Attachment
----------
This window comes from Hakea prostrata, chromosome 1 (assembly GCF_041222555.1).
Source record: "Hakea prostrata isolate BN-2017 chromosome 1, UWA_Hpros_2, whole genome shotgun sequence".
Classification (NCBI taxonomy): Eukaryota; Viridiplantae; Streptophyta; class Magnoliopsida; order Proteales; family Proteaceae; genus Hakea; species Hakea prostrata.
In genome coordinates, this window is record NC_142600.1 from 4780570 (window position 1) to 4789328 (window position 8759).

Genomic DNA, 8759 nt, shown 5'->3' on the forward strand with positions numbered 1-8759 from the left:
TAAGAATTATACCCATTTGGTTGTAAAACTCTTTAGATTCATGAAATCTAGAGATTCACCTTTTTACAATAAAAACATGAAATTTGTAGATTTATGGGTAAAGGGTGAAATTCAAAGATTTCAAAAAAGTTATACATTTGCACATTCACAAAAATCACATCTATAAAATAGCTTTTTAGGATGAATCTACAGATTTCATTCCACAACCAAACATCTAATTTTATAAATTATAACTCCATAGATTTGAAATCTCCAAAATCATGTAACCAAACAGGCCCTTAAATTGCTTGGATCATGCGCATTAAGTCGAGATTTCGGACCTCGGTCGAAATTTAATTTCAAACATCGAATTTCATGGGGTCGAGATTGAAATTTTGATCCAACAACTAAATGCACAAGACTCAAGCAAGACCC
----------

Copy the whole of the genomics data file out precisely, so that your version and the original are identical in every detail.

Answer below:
This window comes from Hakea prostrata, chromosome 1 (assembly GCF_041222555.1).
Source record: "Hakea prostrata isolate BN-2017 chromosome 1, UWA_Hpros_2, whole genome shotgun sequence".
Classification (NCBI taxonomy): Eukaryota; Viridiplantae; Streptophyta; class Magnoliopsida; order Proteales; family Proteaceae; genus Hakea; species Hakea prostrata.
In genome coordinates, this window is record NC_142600.1 from 4780570 (window position 1) to 4789328 (window position 8759).

Genomic DNA, 8759 nt, shown 5'->3' on the forward strand with positions numbered 1-8759 from the left:
TAAGAATTATACCCATTTGGTTGTAAAACTCTTTAGATTCATGAAATCTAGAGATTCACCTTTTTACAATAAAAACATGAAATTTGTAGATTTATGGGTAAAGGGTGAAATTCAAAGATTTCAAAAAAGTTATACATTTGCACATTCACAAAAATCACATCTATAAAATAGCTTTTTAGGATGAATCTACAGATTTCATTCCACAACCAAACATCTAATTTTATAAATTATAACTCCATAGATTTGAAATCTCCAAAATCATGTAACCAAACAGGCCCTTAAATTGCTTGGATCATGCGCATTAAGTCGAGATTTCGGACCTCGGTCGAAATTTAATTTCAAACATCGAATTTCATGGGGTCGAGATTGAAATTTTGATCCAACAACTAAATGCACAAGACTCAAGCAAGACCC